Using beauty competitions to highlight social issues

Beauty pageants are being used as a vehicle for young Māori to push issues of importance into the spotlight.

Taupunakohe Tocker and Roimata Fox are set to star in a new play called Te Puhi which was inspired by 1962 Miss New Zealand winner Maureen Waaka.

Te Arawa actress Cian Elyse White drew on the legacy of the late Maureen Waaka whom not only put Māori women on the map but went on to become a Rotorua District councillor and esteemed community leader.

Both Taupunakohe Tocker and Roimata Fox spoke to Kawe Kōrero Reporters about the play and its importance for showing the power of wāhine Māori.

Fox says, “Although we have tāne in our cast who play beautiful roles, this particular piece is very enriching for whahine.”

Tocker who plays the lead character Te Puhi says beauty pageants can be used as a platform for women to be a voice for change.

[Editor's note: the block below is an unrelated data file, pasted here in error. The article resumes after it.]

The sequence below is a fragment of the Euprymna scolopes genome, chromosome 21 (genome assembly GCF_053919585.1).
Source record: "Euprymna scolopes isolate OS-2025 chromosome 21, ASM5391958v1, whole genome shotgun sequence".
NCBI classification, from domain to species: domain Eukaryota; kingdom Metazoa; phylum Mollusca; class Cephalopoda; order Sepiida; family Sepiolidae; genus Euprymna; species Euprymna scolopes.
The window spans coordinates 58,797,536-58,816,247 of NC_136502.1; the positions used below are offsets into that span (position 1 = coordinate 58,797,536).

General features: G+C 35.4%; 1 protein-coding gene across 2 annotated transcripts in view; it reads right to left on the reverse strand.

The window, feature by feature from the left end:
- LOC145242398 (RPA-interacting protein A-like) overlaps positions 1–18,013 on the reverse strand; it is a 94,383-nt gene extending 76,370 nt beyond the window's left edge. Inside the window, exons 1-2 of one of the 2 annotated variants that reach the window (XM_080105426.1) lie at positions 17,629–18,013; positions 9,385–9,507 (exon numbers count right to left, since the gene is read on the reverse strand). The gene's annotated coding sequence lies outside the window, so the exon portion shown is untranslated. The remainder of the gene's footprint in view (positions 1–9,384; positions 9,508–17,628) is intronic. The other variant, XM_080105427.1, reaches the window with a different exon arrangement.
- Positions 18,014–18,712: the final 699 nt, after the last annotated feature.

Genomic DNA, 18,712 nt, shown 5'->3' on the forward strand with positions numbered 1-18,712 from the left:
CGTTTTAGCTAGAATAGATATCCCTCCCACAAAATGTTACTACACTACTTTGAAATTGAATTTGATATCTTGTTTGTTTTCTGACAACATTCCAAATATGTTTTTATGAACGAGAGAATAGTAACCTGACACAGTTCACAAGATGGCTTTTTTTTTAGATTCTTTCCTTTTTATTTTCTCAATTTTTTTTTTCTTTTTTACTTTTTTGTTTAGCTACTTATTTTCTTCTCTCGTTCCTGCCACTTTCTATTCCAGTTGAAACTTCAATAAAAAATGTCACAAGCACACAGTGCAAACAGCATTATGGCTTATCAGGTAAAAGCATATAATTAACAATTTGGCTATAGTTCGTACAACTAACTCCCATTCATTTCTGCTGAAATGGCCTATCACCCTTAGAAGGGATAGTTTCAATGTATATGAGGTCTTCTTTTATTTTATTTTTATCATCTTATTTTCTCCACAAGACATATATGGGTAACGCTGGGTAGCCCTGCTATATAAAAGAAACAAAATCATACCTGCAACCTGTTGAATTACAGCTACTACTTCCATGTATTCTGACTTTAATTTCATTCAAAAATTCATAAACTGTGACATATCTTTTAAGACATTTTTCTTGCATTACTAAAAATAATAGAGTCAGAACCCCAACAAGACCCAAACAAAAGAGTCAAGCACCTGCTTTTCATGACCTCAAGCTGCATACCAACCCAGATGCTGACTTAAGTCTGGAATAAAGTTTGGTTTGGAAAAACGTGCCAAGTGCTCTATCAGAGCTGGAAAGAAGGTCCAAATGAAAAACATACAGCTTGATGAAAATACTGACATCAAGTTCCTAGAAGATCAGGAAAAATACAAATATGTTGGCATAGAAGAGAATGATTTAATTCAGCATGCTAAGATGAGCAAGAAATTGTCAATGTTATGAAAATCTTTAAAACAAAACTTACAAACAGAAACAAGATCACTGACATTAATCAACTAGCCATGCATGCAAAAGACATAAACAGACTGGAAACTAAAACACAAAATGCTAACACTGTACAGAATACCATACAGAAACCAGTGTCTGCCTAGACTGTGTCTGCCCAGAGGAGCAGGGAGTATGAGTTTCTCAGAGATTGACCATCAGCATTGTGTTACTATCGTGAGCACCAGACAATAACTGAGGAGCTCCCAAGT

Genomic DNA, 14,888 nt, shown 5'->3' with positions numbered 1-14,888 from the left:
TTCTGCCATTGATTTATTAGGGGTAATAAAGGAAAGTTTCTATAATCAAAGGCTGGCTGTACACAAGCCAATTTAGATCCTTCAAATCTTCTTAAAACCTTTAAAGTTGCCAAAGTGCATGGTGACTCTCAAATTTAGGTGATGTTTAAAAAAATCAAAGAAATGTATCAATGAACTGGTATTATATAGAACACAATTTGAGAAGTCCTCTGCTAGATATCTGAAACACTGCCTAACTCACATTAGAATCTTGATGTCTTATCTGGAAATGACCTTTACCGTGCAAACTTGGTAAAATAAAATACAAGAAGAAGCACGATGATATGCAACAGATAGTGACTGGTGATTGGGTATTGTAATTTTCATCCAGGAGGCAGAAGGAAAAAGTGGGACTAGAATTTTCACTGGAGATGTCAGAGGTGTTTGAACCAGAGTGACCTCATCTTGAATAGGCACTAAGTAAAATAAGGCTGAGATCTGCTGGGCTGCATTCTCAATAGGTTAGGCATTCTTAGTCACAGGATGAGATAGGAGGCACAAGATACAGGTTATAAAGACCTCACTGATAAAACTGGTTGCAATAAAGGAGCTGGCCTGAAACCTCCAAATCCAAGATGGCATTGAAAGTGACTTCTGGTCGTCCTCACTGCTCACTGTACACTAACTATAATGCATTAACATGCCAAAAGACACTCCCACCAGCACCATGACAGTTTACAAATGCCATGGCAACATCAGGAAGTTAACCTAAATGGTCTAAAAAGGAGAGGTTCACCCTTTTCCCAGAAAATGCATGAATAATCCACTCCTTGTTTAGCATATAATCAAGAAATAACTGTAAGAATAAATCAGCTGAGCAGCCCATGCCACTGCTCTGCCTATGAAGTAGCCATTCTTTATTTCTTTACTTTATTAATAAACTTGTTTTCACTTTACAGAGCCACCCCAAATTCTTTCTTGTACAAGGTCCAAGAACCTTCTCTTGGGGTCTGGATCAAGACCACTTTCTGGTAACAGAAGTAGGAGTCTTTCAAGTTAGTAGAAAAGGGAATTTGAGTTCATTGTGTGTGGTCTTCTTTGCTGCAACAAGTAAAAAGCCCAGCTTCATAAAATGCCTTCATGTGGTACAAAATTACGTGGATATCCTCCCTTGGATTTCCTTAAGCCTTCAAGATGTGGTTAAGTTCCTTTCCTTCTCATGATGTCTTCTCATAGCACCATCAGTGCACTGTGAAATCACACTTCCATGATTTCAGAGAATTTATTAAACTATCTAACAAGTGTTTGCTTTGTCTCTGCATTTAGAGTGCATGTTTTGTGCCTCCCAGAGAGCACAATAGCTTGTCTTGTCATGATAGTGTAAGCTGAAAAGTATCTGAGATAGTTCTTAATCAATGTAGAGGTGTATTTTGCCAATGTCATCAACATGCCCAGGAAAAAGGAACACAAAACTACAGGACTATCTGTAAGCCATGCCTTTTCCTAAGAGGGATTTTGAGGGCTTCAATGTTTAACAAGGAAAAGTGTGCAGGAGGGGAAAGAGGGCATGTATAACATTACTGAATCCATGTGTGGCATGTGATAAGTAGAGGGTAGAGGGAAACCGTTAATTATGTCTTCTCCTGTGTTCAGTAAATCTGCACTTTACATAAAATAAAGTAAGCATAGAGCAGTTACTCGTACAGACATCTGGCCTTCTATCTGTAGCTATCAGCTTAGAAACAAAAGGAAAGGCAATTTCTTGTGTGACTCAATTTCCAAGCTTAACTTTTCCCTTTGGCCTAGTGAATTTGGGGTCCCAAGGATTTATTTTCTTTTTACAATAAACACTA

She says, “I think all women have their own rights and if they want to compete in pageants, it's up to them, their family and iwi.”

Kawe Kōrero Reporters also spoke to Harlem-Cruz Atarangi Ihaia who has just made it into the top 20 of the Miss Universe New Zealand competition.

Ihaia says, “I thought, this could be a way I can achieve my dreams. My goal is to be a role model for all teenagers in NZ. We can do anything.”

Mr Polynesia Australia winner Shannon Karaka also spoke to Kawe Kōrero Reporters about using a beauty competition to raise awareness around mental illness.

Karaka says, “Mental illness in Australia is very common. More common than a lot of people think.

“Usually 80% of men suffer from mental illness.”

He says he lost a friend and an uncle to mental illness.

“It’s something very personal and close to my heart and when Mr Polynesia came around and I found out it was about raising awareness for mental illness, I felt it was my responsibility to be a part of it and do what I can,” says Karaka.